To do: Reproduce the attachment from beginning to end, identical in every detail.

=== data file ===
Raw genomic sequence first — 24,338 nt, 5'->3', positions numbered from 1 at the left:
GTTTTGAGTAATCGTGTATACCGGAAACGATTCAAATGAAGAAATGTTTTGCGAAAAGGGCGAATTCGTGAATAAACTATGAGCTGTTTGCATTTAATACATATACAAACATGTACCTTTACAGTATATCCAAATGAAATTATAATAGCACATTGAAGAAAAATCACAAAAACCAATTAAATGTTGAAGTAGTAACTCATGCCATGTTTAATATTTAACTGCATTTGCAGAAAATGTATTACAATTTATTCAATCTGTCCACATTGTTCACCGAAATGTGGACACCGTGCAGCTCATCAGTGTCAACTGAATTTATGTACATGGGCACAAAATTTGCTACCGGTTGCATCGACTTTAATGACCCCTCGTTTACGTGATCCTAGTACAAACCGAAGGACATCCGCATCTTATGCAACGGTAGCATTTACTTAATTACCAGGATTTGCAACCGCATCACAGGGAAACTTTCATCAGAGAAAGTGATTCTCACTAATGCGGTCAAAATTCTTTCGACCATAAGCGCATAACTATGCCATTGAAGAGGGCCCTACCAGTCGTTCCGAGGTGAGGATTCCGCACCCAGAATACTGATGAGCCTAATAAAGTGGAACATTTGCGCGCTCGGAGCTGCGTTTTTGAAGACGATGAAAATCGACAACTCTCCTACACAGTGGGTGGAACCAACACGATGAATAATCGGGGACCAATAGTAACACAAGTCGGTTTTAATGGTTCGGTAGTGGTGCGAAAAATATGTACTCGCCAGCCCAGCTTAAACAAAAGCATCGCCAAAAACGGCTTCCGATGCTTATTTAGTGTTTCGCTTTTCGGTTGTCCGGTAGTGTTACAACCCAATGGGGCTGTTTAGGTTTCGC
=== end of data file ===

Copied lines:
Raw genomic sequence first — 24,338 nt, 5'->3', positions numbered from 1 at the left:
GTTTTGAGTAATCGTGTATACCGGAAACGATTCAAATGAAGAAATGTTTTGCGAAAAGGGCGAATTCGTGAATAAACTATGAGCTGTTTGCATTTAATACATATACAAACATGTACCTTTACAGTATATCCAAATGAAATTATAATAGCACATTGAAGAAAAATCACAAAAACCAATTAAATGTTGAAGTAGTAACTCATGCCATGTTTAATATTTAACTGCATTTGCAGAAAATGTATTACAATTTATTCAATCTGTCCACATTGTTCACCGAAATGTGGACACCGTGCAGCTCATCAGTGTCAACTGAATTTATGTACATGGGCACAAAATTTGCTACCGGTTGCATCGACTTTAATGACCCCTCGTTTACGTGATCCTAGTACAAACCGAAGGACATCCGCATCTTATGCAACGGTAGCATTTACTTAATTACCAGGATTTGCAACCGCATCACAGGGAAACTTTCATCAGAGAAAGTGATTCTCACTAATGCGGTCAAAATTCTTTCGACCATAAGCGCATAACTATGCCATTGAAGAGGGCCCTACCAGTCGTTCCGAGGTGAGGATTCCGCACCCAGAATACTGATGAGCCTAATAAAGTGGAACATTTGCGCGCTCGGAGCTGCGTTTTTGAAGACGATGAAAATCGACAACTCTCCTACACAGTGGGTGGAACCAACACGATGAATAATCGGGGACCAATAGTAACACAAGTCGGTTTTAATGGTTCGGTAGTGGTGCGAAAAATATGTACTCGCCAGCCCAGCTTAAACAAAAGCATCGCCAAAAACGGCTTCCGATGCTTATTTAGTGTTTCGCTTTTCGGTTGTCCGGTAGTGTTACAACCCAATGGGGCTGTTTAGGTTTCGC